Through seven months of 2014, the average job growth is about 67,300 greater than the same period in 2013.

Long Term Unemployment Remains Uncomfortably High

Since the end of the Great Recession in July 2009, the unemployment rate has fallen from 9.5% to 6.2%. In addition, the country has added 8.8 million jobs.

There are two ugly truths about the workforce that are seldom discussed in connection with this good news.

  • The first ugly truth  is that there are about 9.5 million unemployed in the U.S, a decline of about 5.3 million from the end of the recession. That is the good news. The bad news is that there were only about 6.7 million unemployed prior to the Great Recession.
  • The second ugly truth is that almost one-third of the total unemployed have been out of work for 27 weeks or more, a decrease from 45%. By comparison, between 15% and 20% of the total unemployed were out of work between June 2005 and August 2008.

On paper the Great Recession ended five years ago. In reality the number of unemployment and the percentage of long term unemployment are inconvenient truths five years later.

long term unemployme


Strong U.S. Economy Bodes Well for Colorado

The U.S. economy got off to a horrendous start with weak employment in January and -2.6% real GDP growth in Q1. There has since been enough improvement in Q2 for the Federal Reserve to announce it will end QE3 in October. As well, interest rate hikes are likely to occur in 2015, which is good news for some and bad news for others.

It appears the Fed has satisfactorily unwound the quantitative easing program, something many economists feared might not happen at the time it was put in place. Today, most members of the Fed are bullish on the economy, at least for the remainder of 2014. Several members have expressed short-term concerns because retail sales, healthcare spending, and residential construction are underperforming.

A strong U.S. economy bodes well for Colorado.

The equity markets have been volatile in 2014, but the Dow has passed 17,000 and continues to establish new record – highs. Improved equity markets have increased the personal wealth of Coloradans and given them reason to remain optimistic about the growth of the economy.

Through the first half of 2014, U.S. wage and salary jobs have been added at a slightly faster pace than 2013. On average 188,000 jobs were added each month during 2013. By comparison, an average of 194,000 jobs have been added for the first six months of 2014 compared to the first half of 2013. (Source: non-seasonally adjusted data).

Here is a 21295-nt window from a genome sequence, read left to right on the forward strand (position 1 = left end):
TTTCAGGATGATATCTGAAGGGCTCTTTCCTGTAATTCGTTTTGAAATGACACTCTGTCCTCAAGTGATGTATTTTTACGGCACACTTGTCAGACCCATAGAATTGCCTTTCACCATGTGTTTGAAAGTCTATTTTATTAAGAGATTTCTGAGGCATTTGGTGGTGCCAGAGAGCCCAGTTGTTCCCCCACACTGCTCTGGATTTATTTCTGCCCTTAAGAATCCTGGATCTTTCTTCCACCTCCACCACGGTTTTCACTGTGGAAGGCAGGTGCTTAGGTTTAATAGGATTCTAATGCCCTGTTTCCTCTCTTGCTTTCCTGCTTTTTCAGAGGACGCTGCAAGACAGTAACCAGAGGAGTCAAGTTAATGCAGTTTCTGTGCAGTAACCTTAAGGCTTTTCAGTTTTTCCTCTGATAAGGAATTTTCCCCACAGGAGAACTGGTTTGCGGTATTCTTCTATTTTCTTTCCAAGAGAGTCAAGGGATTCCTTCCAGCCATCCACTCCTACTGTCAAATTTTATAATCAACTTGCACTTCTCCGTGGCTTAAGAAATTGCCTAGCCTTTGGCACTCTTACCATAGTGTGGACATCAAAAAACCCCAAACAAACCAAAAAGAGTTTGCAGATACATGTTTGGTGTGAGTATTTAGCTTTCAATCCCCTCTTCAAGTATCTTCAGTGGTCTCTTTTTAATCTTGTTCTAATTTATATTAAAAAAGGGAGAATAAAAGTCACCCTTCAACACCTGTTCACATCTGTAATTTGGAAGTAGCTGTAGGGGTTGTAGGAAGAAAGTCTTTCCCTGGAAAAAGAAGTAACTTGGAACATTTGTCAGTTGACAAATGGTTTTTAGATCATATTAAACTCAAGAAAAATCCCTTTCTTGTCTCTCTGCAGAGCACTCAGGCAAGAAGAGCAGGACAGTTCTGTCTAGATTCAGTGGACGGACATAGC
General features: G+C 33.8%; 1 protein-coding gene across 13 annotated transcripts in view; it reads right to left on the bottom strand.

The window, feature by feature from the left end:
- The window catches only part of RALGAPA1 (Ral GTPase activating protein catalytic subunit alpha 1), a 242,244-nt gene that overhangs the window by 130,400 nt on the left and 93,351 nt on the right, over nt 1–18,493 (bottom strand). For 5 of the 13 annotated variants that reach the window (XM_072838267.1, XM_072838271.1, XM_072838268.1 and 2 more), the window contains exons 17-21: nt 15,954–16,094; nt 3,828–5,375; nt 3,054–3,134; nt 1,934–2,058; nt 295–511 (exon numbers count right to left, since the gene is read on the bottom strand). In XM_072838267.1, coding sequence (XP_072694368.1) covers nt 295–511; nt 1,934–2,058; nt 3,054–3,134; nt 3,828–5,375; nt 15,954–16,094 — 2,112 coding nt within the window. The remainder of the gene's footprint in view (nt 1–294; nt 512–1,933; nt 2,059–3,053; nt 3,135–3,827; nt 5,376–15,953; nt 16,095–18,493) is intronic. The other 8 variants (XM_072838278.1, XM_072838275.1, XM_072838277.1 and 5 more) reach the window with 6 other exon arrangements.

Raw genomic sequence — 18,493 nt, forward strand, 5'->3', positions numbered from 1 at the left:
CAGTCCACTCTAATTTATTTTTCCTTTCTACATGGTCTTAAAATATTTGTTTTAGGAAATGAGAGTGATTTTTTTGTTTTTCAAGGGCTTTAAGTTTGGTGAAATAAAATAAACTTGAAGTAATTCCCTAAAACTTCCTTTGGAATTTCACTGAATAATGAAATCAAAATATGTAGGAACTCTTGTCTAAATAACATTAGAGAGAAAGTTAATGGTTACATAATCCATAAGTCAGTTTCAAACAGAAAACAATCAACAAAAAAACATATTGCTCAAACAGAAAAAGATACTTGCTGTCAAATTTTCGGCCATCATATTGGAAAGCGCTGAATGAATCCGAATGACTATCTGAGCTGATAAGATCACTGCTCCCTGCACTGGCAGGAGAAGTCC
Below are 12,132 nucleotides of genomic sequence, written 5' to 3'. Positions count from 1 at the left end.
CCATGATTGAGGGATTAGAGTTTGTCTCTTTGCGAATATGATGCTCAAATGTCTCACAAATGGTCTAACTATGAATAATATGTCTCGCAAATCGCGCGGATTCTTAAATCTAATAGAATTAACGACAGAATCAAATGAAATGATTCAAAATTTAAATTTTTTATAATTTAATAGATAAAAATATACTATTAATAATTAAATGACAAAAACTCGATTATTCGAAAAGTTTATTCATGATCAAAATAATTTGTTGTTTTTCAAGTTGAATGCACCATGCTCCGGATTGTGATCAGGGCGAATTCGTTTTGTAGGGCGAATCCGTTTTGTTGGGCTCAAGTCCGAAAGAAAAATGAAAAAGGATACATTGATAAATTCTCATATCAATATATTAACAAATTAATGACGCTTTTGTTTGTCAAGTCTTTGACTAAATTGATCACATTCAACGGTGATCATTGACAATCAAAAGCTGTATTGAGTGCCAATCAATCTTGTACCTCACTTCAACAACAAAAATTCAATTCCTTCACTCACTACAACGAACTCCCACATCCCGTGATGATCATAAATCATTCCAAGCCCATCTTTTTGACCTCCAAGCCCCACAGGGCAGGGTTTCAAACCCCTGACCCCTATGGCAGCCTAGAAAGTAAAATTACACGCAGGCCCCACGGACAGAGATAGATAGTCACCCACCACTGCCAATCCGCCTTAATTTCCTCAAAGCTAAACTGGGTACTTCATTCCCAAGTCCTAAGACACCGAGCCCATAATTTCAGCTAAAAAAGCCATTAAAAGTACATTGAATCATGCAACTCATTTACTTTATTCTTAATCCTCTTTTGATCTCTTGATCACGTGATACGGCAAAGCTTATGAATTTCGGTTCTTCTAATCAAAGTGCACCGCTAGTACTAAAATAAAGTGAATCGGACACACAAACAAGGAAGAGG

Nationally, the unemployment rate continues to drop. It has declined from 6.7% at the end of 2013 to 6.1% at the end of June. A year ago it was 7.5%.

In addition, the number of unemployed continues to decline, dropping to 9,474,000 in June. This is down significantly from 11,747,000 a year ago. By comparison, there were 15,333,000 unemployed in April 2010 at the height of the Great Recession. On the other hand there were 6,731,000 in March 2007 just prior to the Great Recession. Despite the improvement, there are still a number of people struggling to find work.

A similar situation exists in Colorado. Unemployment continues to trend downward, but the number of unemployed remains higher than desired. It has decreased from 6.2% at the end of 2013 to 5.5% in June. Unfortunately, about 150,000 workers remain unemployed. While this number is decreasing at a painfully slow rate, it is about 60,000 greater than the low point in April 2007, the low point prior to the recession.

While the decrease in unemployment is a positive sign, some industries such as construction, manufacturing, and segments of high-tech are struggling to find trained workers. In smaller metro areas such as Weld County there will be a domino effect as higher paying jobs in the oil and gas industry may pull workers from local manufacturers, hotels and restaurants, and construction companies.

The situation is slightly different for some rapidly expanding high-tech industries that require specialized talent (software, technicians, machinists, etc.). Talent attraction is a necessary option for supplying trained workers for these rapidly growing companies. This can be a challenge because there are national shortages in key occupations for the high-tech industry. It is important for Colorado to “train their own” but at the same time Colorado must continue to attract workers from other states.